Photos by Helena
Kim Boekbinder played some of her songs, like the Impossible Girl (while we helped her with the rhythm through our infallible clapping) and The Organ Donor’s March. (Her music is definitely worth checking out, and her album can be downloaded from her website.) Then Amanda Palmer got on “the stage” and played some of the songs she didn’t play the day before, and asked if we had any requests – as she didn’t have a setlist (surprise, surprise!). I requested the Double Rainbow song, and she played it to general laughter and joy. It’s one of Helena’s (and my) favourite songs, and we had enjoyed listening to it from Amanda Palmer in one of her webcasts. Helena recorded it, and once we have a decent internet connection, we will put it online.
Photos by Helena
I can talk about the music further. I can talk about how I, surprising myself by being a total fanboy, went to Amanda’s ninja gig at Carriageworks the next day, still craving more after two nights of AFP brilliance; how she played “Should I Stay or Should I Go” with a ukulele, formed the world’s first ukulele moshpit, and crowdsurfed as she kept striking the chords. I can talk about how she finished the ninja gig with “Creep”, how it was one of the most joyfully melancholic moments, as we all sang together, and one dude next to me was about to die laughing to the idea of a ukulele cover of the Radiohead classic, and sang “I’m a freak! I’m a weirdo”. But at the end of the day, it’s not just about music. After all, anyone can play guitar – or ukulele for that matter.
It’s about something else.
In everything Amanda does, she inspires people, she makes them want to create things, channel their energies into further inspirational stuff. Most of all, she has an amazing quality to make people happy – even when she is talking/singing about sad things. It becomes about smiles and laughter, and sharing that moment with her and others.
The woman, dear readers (if there is actually anyone reading), is A PHONOMANCER!
She creates magic through her music, and through her whole being. She serves the Punk Cabaret Goddess, recruiting more followers on her behalf – hell! maybe even becoming a demi-goddess herself in the process. And that is why I cannot help being her fan. She casts some powerful magic!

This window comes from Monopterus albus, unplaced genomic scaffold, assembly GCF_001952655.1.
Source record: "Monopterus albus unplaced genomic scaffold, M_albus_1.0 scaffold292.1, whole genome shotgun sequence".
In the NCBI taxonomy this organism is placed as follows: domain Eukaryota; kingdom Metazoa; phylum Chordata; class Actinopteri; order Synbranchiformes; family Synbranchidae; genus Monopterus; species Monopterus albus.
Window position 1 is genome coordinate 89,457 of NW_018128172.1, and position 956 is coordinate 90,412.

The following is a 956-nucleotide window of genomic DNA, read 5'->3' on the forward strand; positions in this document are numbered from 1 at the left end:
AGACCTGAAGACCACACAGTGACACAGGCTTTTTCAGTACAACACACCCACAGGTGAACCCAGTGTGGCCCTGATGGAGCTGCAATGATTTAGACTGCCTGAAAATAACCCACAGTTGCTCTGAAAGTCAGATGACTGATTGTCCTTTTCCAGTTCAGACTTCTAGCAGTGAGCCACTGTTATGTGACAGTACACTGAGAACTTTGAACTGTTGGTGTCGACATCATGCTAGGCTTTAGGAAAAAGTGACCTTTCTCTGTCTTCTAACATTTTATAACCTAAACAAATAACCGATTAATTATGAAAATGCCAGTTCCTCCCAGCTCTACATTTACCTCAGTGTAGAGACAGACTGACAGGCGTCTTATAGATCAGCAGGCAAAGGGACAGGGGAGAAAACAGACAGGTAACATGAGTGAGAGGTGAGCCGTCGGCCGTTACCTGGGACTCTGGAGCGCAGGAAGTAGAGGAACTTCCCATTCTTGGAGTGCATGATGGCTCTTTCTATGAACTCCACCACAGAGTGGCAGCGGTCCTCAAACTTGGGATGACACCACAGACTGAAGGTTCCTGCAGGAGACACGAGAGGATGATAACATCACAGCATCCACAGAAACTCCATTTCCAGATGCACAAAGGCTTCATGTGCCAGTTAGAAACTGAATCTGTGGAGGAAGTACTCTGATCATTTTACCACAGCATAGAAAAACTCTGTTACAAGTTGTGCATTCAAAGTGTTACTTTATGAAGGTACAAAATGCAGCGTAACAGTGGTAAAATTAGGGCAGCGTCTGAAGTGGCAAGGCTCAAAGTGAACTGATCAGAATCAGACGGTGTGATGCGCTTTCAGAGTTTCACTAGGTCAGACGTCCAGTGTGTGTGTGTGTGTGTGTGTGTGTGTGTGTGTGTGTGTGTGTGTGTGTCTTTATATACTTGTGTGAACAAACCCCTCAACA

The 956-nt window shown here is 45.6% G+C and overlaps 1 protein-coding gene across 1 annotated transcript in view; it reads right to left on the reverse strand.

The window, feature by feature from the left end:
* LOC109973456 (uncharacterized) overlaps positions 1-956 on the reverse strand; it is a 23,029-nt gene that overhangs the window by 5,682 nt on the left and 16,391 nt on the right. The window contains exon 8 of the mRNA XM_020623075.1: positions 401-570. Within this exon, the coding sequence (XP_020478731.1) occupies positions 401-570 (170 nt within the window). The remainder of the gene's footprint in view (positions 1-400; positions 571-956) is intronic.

The Wonderful Marianne Wilson captures Amanda’s magic on her camera. Check out her photography at http://mankissingbird.com/
(Her photographs are also featured in the Amanda Palmer Goes Down Under CD booklet, which she signed for us!)
At the end of the backyard gig, we got to get stuff signed by Amanda and get our pictures taken with her. I had brought my ukulele, which I had bought three years ago to learn to play some Beirut songs, and I asked her if she could tune it for me. She did so, and said if I play it it will probably be out of tune again very soon (it’s not a very good one). She signed the ukulele, and the Amanda Palmer Goes Down Under CD for me and Helena. (We made some good friends that night, and we have been in touch since then).
Group photo by Karina’s brother Todd. I can be seen holding my ukulele.
Before we left, I gave Amanda a hug and told her I loved her husband, and that she should give my love to him. She looked at my t-shirt (Scrötumpunk) and said “Which Warren Ellis is this?”
“The comic writer one. I love him, too. You should give him my love, as well.”
“I’m so full of love.”
We said our goodbyes and Karina’s father gave a bunch of us a lift to the train station, and we took a one-hour train ride back to the city, chatting happily (me mostly being drunk and quiet).
And I realized I didn’t tell Amanda Palmer I loved her, too…
This just made my day! Thanks Amanda!
PS: Once again, thank you to Karina C, her family, and everyone who was at the backyard gig. That was special…
PPS: If you want to organise an AFP backyard gig, I strongly recommend reading Karina’s blog post about how she organised it.
PPPS: Read Phonogram by by Kieron Gillen and Jamie McKelvie – you’ll love it even if you’re not into comics, but love music.